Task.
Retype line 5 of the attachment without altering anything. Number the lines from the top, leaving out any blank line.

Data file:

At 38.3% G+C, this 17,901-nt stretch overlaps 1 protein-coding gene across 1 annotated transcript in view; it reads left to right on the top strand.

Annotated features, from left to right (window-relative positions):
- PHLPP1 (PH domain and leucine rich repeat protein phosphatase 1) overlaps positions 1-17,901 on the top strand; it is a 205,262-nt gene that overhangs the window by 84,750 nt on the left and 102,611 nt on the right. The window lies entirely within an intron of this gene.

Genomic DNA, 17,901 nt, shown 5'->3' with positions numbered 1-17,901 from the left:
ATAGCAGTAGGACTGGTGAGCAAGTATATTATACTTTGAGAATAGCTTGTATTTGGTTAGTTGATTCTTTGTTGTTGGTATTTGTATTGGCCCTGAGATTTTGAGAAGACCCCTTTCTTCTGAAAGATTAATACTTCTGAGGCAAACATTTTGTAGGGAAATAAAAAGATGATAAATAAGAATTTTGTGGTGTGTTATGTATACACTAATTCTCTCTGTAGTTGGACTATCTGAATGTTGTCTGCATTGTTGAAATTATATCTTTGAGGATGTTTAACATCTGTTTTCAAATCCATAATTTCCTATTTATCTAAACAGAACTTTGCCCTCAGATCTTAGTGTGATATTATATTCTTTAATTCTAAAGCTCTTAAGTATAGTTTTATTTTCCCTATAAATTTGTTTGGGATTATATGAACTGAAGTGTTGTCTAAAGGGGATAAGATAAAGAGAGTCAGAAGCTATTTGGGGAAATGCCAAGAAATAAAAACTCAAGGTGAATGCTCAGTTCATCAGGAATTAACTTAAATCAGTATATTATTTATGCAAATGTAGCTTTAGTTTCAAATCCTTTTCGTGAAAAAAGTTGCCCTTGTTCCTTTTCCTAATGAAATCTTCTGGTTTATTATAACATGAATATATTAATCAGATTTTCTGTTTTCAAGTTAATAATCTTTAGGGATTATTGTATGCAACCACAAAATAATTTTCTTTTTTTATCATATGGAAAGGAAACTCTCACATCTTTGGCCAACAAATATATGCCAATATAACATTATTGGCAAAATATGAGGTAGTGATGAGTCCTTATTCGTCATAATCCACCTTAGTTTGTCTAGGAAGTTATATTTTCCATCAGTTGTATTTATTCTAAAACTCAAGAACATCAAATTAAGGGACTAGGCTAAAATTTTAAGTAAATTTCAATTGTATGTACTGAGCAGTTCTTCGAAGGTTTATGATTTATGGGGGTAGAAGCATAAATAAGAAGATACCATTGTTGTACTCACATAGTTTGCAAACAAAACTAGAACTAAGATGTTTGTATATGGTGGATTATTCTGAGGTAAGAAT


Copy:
ATAGCAGTAGGACTGGTGAGCAAGTATATTATACTTTGAGAATAGCTTGTATTTGGTTAGTTGATTCTTTGTTGTTGGTATTTGTATTGGCCCTGAGATTTTGAGAAGACCCCTTTCTTCTGAAAGATTAATACTTCTGAGGCAAACATTTTGTAGGGAAATAAAAAGATGATAAATAAGAATTTTGTGGTGTGTTATGTATACACTAATTCTCTCTGTAGTTGGACTATCTGAATGTTGTCTGCATTGTTGAAATTATATCTTTGAGGATGTTTAACATCTGTTTTCAAATCCATAATTTCCTATTTATCTAAACAGAACTTTGCCCTCAGATCTTAGTGTGATATTATATTCTTTAATTCTAAAGCTCTTAAGTATAGTTTTATTTTCCCTATAAATTTGTTTGGGATTATATGAACTGAAGTGTTGTCTAAAGGGGATAAGATAAAGAGAGTCAGAAGCTATTTGGGGAAATGCCAAGAAATAAAAACTCAAGGTGAATGCTCAGTTCATCAGGAATTAACTTAAATCAGTATATTATTTATGCAAATGTAGCTTTAGTTTCAAATCCTTTTCGTGAAAAAAGTTGCCCTTGTTCCTTTTCCTAATGAAATCTTCTGGTTTATTATAACATGAATATATTAATCAGATTTTCTGTTTTCAAGTTAATAATCTTTAGGGATTATTGTATGCAACCACAAAATAATTTTCTTTTTTTATCATATGGAAAGGAAACTCTCACATCTTTGGCCAACAAATATATGCCAATATAACATTATTGGCAAAATATGAGGTAGTGATGAGTCCTTATTCGTCATAATCCACCTTAGTTTGTCTAGGAAGTTATATTTTCCATCAGTTGTATTTATTCTAAAACTCAAGAACATCAAATTAAGGGACTAGGCTAAAATTTTAAGTAAATTTCAATTGTATGTACTGAGCAGTTCTTCGAAGGTTTATGATTTATGGGGGTAGAAGCATAAATAAGAAGATACCATTGTTGTACTCACATAGTTTGCAAACAAAACTAGAACTAAGATGTTTGTATATGGTGGATTATTCTGAGGTAAGAAT